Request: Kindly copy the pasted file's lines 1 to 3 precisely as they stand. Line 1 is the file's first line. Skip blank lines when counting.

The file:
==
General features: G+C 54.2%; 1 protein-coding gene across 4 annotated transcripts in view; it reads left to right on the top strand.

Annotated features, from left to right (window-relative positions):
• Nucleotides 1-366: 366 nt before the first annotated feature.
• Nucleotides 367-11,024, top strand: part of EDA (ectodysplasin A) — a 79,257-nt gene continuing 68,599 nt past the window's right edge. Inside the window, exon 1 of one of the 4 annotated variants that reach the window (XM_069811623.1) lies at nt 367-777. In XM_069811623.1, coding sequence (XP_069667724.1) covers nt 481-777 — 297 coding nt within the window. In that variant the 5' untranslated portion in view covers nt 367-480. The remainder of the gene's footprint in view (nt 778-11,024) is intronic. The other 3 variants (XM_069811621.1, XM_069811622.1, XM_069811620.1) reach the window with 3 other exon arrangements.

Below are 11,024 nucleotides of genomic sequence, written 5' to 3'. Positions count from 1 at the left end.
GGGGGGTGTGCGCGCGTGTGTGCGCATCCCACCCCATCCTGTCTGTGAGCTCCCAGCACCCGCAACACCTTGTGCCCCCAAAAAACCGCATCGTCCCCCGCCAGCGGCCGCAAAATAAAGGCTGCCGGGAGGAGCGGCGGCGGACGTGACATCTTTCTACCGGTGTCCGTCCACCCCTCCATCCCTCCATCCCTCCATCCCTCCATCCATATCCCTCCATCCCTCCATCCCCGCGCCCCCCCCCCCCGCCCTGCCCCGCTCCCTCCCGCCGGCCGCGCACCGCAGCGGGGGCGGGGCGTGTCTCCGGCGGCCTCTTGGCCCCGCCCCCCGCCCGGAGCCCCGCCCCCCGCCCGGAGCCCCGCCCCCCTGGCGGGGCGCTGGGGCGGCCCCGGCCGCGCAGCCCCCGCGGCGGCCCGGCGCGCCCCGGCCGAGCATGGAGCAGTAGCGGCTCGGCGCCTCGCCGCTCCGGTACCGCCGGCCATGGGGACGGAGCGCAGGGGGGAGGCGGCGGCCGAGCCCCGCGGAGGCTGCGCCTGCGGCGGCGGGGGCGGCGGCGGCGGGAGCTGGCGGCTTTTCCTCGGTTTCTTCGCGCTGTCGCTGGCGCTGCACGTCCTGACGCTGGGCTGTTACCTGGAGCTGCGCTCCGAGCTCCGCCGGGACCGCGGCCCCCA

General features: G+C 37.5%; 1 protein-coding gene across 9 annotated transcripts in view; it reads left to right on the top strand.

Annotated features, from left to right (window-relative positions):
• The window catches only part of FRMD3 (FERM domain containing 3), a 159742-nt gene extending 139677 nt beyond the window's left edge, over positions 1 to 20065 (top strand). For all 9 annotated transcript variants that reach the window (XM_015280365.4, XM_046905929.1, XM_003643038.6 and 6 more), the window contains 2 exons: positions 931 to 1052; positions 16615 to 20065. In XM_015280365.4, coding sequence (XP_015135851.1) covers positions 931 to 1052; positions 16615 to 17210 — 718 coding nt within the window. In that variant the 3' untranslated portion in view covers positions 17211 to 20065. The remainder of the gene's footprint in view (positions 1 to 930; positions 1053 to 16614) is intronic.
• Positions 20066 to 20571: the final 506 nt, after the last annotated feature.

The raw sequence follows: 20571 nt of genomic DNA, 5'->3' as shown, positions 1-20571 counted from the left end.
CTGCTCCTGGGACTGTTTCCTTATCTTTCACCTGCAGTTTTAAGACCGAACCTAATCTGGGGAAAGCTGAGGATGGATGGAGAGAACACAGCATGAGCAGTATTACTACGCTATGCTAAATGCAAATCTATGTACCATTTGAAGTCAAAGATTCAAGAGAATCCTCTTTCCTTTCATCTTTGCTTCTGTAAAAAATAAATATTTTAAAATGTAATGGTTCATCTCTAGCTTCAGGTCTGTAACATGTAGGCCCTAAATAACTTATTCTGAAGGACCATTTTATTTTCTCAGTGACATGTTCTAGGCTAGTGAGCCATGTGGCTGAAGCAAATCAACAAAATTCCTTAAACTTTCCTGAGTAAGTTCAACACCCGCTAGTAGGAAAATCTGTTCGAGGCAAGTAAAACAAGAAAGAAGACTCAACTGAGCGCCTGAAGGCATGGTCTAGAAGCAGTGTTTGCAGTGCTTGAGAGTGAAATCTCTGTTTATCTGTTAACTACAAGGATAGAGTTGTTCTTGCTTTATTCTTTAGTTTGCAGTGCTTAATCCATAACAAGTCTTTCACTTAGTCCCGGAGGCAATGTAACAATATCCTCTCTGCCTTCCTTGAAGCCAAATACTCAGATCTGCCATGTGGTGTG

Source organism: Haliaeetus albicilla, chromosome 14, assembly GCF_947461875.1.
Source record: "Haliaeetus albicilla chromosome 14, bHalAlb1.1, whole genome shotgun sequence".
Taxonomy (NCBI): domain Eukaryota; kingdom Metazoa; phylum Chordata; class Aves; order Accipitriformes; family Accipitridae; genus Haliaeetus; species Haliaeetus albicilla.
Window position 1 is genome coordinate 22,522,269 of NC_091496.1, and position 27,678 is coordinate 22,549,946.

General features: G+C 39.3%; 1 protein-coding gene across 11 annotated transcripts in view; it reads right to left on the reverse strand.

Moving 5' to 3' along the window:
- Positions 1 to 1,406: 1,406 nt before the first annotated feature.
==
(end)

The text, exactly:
General features: G+C 54.2%; 1 protein-coding gene across 4 annotated transcripts in view; it reads left to right on the top strand.

Annotated features, from left to right (window-relative positions):
• Nucleotides 1-366: 366 nt before the first annotated feature.